During probate, the executor of the estate handles numerous responsibilities on behalf of the deceased. Distributing assets remains a top priority, but this is not the only duty the executor performs. Not everyone realizes that the executive serves as the testator’s personal representative when dealing with various California and federal entities. So the testator benefits from choosing an executor wisely.
On choosing an executor
During the estate planning process, a testator likely would choose someone he or she knows well, such as a close relative. Trust counts for a lot when picking the executor, but the person must also be responsible. A responsible person understands that it is essential to do the job right and on time. An executor may have time limits to get things done, such as selling a house or car before the insurance expires. A representative who struggles with commitment could cause problems in probate court.
Of course, the executor should be an honest person. Allowing personal reasons to change up asset distributions as noted in the will could lead to a lawsuit and perjury or fraud charges.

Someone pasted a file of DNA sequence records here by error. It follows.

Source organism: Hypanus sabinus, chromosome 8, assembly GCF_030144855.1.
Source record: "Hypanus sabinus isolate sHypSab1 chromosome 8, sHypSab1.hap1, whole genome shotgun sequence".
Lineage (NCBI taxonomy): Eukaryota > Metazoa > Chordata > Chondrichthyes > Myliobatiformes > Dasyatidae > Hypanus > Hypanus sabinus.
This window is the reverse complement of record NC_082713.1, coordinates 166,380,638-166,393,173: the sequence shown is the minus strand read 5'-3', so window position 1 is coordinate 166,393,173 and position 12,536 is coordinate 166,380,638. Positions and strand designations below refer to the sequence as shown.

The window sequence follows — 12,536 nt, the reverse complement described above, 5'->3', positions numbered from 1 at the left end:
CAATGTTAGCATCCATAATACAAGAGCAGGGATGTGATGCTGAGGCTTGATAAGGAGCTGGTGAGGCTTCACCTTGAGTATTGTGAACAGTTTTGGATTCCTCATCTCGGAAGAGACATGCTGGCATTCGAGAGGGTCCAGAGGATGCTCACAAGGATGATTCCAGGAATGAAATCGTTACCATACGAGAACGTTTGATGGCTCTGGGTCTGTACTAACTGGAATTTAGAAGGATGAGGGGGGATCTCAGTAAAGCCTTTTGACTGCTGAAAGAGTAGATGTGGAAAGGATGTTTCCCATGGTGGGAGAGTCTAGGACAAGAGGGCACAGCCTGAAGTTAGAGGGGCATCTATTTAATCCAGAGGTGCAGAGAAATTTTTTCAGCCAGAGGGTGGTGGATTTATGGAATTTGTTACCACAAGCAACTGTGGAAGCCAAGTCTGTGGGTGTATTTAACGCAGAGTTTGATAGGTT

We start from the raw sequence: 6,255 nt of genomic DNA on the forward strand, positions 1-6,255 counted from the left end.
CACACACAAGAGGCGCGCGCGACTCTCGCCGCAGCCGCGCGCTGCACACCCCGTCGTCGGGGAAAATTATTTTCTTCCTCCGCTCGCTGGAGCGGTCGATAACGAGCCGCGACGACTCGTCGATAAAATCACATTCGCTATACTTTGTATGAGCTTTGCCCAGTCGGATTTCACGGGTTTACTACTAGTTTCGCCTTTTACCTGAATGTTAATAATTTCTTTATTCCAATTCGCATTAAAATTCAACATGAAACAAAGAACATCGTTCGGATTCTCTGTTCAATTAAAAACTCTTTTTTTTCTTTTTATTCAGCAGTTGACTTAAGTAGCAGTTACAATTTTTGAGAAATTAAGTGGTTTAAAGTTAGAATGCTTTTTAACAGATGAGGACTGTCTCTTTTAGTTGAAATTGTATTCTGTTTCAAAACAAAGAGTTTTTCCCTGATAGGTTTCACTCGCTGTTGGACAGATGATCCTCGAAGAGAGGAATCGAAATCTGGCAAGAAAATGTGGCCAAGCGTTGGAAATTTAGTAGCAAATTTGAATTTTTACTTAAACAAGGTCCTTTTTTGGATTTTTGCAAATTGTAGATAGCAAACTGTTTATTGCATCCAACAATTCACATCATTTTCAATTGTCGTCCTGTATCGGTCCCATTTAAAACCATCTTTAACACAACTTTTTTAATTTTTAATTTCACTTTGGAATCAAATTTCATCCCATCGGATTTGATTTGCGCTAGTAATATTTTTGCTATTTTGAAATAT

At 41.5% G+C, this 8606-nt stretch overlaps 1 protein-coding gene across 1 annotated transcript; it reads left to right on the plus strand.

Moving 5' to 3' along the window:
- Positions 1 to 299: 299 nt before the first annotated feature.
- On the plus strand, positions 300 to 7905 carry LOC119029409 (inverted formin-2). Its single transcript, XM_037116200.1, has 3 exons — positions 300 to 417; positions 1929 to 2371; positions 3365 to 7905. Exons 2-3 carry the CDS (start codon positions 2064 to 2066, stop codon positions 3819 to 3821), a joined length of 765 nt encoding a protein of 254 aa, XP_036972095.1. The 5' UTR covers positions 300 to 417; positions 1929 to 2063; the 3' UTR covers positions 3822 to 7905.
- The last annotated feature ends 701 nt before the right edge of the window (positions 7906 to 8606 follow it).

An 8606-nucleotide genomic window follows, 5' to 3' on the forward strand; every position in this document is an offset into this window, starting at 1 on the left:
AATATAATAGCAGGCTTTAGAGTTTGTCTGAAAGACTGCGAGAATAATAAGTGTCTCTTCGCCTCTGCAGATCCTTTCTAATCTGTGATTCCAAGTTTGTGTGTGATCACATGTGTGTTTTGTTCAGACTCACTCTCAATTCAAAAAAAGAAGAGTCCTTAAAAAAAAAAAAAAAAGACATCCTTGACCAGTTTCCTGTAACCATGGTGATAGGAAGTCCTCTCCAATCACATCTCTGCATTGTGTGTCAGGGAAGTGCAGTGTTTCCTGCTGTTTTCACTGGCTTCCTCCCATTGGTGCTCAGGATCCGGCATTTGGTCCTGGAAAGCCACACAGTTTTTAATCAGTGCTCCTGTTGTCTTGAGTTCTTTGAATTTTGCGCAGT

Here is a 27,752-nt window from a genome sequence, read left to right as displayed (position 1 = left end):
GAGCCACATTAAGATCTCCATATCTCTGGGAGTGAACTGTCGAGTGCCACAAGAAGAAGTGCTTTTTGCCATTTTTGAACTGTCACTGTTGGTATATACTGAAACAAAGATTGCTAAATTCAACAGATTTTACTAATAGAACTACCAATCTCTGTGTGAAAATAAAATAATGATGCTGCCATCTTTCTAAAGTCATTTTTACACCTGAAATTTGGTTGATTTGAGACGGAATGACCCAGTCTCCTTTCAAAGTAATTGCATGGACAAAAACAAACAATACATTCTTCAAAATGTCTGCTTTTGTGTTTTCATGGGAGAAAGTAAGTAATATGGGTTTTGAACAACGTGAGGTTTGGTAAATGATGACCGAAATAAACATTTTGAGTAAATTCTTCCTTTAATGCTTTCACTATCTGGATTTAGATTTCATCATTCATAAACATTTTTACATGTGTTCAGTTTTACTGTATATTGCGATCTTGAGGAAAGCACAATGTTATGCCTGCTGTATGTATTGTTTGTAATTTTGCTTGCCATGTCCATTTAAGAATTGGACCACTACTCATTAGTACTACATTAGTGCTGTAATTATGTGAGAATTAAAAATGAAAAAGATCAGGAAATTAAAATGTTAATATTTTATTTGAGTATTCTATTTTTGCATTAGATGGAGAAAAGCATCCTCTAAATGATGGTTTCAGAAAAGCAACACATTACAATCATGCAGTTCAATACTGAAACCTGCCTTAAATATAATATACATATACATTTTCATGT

Sometimes, the executor may wish to do the job right but lacks the ability. Beneficiaries might become tired of incompetence and go into probate court and seek to remove the executor.
Other factors associated with choosing an executor
Experience comes with age, but choosing an executor who might be too aged or frail for the job could be an estate planning mistake. Also, an older person may suffer from health ailments that could make things even more difficult. Of course, younger persons with health issues may raise the same concerns.
Making sure that someone is willing to be an executor could be a smart move. Choosing someone who refuses the job means that the courts could pick the representative. If that is not what the testator wants to see happen, it seems wise to ask the candidate if they want the job.